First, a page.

Jump to ContentJump to Main Navigation
Attention and MemoryAn Integrated Framework$
Users without a subscription are not able to see the full content.

Nelson Cowan

Print publication date: 1998

Print ISBN-13: 9780195119107

Published to Oxford Scholarship Online: January 2008

DOI: 10.1093/acprof:oso/9780195119107.001.0001

Show Summary Details
Page of

PRINTED FROM OXFORD SCHOLARSHIP ONLINE (oxford.universitypressscholarship.com). (c) Copyright Oxford University Press, 2020. All Rights Reserved. An individual user may print out a PDF of a single chapter of a monograph in OSO for personal use. date: 04 August 2020

Attention and long-term memory

Attention and long-term memory

(p.167) 6. Attention and long-term memory
Attention and Memory

Nelson Cowan

Oxford University Press

This chapter focuses on the importance of attention for long-term memory encoding and retrieval. Some attention is probably needed to perceive items adequately. Beyond that, one can distinguish between memory with less versus more attention devoted at the time of encoding. If little attention is devoted, one retains only implicit memory, showing up in indirect tests of memory and as procedural memory (knowing how to do something as opposed to knowing things about it) or a sense of familiarity with the material. These processes are encoded and retrieved with relative automaticity. With more attention comes the additional availability of explicit memory and recollection (including episodic memory, or memory for events one has experienced). Jacoby proposed a well-known model in which familiarity and recollection are independent but the present chapter challenges that view in favor of an alternative suggestion that the recollected material is a subset of familiar materials.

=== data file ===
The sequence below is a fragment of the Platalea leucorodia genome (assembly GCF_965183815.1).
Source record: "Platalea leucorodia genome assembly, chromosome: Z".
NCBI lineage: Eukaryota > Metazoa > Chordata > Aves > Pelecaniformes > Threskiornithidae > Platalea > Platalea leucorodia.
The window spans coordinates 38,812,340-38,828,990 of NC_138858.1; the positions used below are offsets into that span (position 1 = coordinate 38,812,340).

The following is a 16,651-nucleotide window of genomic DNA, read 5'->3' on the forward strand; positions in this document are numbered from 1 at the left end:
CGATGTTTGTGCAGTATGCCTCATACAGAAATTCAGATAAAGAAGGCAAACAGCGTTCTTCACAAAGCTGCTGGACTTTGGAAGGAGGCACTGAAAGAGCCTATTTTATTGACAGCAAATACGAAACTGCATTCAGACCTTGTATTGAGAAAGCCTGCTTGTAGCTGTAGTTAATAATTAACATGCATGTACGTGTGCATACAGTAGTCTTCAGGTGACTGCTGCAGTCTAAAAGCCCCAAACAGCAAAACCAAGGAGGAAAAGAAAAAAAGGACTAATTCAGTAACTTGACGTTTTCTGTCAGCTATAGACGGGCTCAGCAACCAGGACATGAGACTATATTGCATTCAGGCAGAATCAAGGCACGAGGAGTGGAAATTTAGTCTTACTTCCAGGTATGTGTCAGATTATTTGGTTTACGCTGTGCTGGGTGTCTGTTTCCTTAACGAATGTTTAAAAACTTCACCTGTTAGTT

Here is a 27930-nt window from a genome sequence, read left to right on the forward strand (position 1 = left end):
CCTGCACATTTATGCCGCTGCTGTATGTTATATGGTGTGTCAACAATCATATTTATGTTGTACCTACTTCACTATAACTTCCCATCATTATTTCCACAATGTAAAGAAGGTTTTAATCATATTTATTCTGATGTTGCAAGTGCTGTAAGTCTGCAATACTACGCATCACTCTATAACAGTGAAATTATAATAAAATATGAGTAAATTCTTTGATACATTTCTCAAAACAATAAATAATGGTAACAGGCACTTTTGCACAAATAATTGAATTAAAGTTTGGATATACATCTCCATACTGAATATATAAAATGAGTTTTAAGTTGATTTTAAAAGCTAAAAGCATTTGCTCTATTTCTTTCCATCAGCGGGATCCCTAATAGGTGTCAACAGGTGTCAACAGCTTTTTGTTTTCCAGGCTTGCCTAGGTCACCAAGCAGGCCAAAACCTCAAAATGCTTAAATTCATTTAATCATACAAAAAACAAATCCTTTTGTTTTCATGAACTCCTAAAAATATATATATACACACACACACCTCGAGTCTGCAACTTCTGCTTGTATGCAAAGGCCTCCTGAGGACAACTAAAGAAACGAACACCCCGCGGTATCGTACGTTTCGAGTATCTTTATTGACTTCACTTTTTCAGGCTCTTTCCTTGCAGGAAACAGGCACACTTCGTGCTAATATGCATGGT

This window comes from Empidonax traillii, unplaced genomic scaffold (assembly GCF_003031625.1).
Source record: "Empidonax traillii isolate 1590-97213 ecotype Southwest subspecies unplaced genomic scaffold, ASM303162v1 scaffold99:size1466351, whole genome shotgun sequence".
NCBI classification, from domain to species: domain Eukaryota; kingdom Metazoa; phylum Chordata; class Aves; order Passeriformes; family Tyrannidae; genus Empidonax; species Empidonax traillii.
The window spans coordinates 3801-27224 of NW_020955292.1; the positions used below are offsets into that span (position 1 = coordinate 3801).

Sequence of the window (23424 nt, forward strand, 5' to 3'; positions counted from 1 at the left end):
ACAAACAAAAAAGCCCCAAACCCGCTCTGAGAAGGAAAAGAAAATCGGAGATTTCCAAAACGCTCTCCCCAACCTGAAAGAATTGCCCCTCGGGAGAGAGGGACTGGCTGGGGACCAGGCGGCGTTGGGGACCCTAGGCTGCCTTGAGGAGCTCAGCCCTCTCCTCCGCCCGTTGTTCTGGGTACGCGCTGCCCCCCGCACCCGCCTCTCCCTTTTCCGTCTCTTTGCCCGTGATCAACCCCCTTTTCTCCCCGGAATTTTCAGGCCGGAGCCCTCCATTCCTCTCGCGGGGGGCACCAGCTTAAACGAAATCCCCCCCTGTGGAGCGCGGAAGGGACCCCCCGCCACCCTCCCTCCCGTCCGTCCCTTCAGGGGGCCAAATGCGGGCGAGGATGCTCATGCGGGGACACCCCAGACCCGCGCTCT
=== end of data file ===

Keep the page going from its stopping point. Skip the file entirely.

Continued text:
Keywords:   automaticity, episodic memory, explicit memory, implicit memory, memory encoding, Jacoby, memory retrieval, procedural memory

Oxford Scholarship Online requires a subscription or purchase to access the full text of books within the service. Public users can however freely search the site and view the abstracts and keywords for each book and chapter.

Please, subscribe or login to access full text content.

If you think you should have access to this title, please contact your librarian.

To troubleshoot, please check our FAQs , and if you can't find the answer there, please contact us .